• A new employee is required by law, under the Unfair Dismissal Act, to receive a copy of the company’s ‘Dismissal Procedures’, which are usually contained in the ‘Disciplinary/Grievance Procedures’ of the Staff or Company Handbook, within 28 days of starting work with the company.
• Under the Terms of Employment (Information) Act 1994 the employer is obliged to furnish new employees within 2 months of starting, with a ‘Written Statement of ‘certain’ terms and conditions’ of their employment, also known as an ‘Employment Contract’.
• The new GDPR regulations specify that employers must provide their employees with information about what personal data they hold on them, for what purpose and how it was collected, who it may be shared with, what security measures are in place to keep it safe and what the employee’s rights are as well as other specific requirements. This is called an ‘Employee Privacy Policy’ or ‘Employee Privacy Notice’ and should be given to the employee as an addendum to their Employment Contract.

Based on these 3 pieces of legislation it would be best practice to provide your new starter with their Employment Contract, Privacy Policy and Staff/Company Handbook on their first day of work, if not before it. An employer can be fined up to 4 weeks pay for not providing the employee with their ‘Written Statement of Terms and Conditions of Employment’ within the 2 month timeframe, so it is best to get into the habit of furnishing the documents as soon as possible.

There is no requirement for a signature from the employee on any of these documents; however it would be prudent of an employer to request a signature from the employee or at least some form of acknowledgement or proof of the employee receiving the documents.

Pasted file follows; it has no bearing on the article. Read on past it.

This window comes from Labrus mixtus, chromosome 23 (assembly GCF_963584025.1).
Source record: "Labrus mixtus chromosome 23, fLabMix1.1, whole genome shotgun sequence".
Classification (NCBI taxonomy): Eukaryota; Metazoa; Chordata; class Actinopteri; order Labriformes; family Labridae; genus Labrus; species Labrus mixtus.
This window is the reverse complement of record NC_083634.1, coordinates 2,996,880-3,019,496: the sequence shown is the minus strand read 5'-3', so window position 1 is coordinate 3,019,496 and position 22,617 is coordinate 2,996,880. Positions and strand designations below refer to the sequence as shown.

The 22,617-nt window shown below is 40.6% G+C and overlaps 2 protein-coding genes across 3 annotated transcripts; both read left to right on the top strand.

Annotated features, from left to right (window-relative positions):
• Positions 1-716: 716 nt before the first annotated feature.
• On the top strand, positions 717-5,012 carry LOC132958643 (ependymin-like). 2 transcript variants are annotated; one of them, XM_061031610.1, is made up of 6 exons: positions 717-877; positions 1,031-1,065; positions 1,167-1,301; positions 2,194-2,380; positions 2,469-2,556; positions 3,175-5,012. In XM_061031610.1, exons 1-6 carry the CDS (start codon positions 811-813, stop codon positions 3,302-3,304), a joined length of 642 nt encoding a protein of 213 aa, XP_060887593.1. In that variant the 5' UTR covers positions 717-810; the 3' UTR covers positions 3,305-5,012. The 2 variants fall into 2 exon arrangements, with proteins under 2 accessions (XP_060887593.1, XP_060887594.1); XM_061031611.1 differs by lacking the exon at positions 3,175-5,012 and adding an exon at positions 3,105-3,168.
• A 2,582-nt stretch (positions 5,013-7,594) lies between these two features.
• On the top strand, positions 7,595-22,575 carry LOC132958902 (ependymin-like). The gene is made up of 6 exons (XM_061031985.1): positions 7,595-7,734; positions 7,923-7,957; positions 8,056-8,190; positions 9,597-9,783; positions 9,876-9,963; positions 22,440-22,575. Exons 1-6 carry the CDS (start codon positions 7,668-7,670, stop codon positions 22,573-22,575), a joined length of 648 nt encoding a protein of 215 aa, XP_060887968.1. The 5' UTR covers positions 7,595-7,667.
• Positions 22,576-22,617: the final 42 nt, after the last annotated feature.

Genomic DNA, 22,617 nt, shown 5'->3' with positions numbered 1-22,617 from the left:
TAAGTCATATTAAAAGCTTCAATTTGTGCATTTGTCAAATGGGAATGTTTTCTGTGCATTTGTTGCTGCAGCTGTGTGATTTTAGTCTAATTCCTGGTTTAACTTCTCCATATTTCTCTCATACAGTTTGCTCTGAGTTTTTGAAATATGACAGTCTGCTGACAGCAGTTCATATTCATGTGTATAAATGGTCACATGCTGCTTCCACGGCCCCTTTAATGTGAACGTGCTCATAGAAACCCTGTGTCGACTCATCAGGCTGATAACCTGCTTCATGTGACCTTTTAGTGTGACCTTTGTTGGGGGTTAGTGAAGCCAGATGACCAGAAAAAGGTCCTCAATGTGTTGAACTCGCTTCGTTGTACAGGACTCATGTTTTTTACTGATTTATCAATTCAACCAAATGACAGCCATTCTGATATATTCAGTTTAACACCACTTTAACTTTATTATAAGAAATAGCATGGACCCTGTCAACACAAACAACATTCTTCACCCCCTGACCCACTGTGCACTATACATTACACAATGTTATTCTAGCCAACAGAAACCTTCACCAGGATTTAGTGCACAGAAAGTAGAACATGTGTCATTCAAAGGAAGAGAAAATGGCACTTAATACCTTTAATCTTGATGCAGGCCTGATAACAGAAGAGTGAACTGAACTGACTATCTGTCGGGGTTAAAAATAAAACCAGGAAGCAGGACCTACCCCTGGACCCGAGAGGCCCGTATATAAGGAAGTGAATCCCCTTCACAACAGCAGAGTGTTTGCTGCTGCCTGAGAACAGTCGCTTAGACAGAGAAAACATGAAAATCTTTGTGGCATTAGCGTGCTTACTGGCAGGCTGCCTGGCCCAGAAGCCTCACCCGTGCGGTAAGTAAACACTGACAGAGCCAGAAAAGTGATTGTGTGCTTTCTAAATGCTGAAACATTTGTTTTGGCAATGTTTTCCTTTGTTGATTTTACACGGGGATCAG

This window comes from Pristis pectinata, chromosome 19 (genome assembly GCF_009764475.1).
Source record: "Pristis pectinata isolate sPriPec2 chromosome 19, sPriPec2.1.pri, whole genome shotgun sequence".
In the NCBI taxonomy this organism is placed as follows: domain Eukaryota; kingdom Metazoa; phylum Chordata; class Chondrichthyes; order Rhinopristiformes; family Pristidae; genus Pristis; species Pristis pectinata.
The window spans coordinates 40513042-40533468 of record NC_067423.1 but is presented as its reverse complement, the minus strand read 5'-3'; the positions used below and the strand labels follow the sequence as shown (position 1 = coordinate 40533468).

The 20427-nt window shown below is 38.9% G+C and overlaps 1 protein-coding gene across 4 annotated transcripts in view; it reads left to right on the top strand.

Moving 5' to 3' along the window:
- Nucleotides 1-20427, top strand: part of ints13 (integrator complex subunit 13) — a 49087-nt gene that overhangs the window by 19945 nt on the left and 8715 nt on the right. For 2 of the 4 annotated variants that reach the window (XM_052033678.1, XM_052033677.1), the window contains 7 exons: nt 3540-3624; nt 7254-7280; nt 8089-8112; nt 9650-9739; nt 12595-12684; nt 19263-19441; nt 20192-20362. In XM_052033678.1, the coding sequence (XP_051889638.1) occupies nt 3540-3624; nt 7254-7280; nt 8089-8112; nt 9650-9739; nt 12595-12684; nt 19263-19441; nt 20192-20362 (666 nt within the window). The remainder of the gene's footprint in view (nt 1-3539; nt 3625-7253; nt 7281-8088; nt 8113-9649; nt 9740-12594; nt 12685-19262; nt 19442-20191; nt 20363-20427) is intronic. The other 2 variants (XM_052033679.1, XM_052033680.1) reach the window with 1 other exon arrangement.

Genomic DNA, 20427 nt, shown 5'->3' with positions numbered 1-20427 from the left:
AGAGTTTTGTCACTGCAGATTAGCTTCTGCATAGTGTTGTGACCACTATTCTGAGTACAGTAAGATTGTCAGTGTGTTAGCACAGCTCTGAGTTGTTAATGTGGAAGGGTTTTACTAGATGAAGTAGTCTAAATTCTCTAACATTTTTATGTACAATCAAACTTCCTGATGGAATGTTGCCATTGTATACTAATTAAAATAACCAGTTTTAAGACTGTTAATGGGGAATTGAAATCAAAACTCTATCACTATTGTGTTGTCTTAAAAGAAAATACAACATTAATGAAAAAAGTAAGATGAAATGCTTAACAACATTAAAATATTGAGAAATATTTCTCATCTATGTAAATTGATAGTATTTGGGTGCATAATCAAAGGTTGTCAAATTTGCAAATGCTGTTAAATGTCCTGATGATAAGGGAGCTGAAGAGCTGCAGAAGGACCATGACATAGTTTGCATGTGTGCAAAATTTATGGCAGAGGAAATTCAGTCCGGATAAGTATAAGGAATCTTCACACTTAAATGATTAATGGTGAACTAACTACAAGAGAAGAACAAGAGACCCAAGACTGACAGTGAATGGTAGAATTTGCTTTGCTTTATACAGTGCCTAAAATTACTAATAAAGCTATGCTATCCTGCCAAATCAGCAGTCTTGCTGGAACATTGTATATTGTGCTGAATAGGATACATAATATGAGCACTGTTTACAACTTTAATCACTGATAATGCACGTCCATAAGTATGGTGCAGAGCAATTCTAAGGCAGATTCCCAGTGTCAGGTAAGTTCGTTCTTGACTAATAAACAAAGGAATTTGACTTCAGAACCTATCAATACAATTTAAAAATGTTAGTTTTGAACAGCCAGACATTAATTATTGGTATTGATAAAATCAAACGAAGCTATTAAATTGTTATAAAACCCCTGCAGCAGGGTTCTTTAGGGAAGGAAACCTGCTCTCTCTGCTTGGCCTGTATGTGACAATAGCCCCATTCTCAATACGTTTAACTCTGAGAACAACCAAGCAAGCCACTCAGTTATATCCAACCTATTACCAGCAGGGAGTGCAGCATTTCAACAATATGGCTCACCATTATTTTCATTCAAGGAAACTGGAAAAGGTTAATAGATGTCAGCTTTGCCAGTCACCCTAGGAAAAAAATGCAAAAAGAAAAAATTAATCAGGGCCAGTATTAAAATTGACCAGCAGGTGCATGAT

The new Employment Bill 2017, yet to be introduced, stipulates that a new employee should receive some details of their terms of employment within 5 days of starting with a company but it is yet to be seen whether this aspect of the Bill will get the go ahead.

Bright Contracts offers employers a simple and user-friendly system which enables them to easily create and customize all of these documents and keep an electronic record on file. To download a Free Trial click here or book an online Demo of the Bright Contracts software.

 

Bright Contracts | Thesaurus Payroll Software | BrightPay Payroll Software

Posted in Company Handbook, Contract of employment, Dismissals, Employee Contracts, Employee Handbook, Employee Records, Employment Contract, GDPR, Staff Handbook

17
May 18

Posted by
Jennie Hussey

WRC Annual Report 2017 – The Facts and Figures

The Work Place Relations Commission have published their third annual report, outlining the key performance metrics relating to complaints filed and decisions made across the employment realms.

One of the bigger achievements made by the WRC is a dramatic reduction in the length of time it takes to get a case to resolution. When the WRC was established in October 2015 it could take a case up to 2 years to secure an outcome whereas now, once submissions are received, it is taking less than 6 months.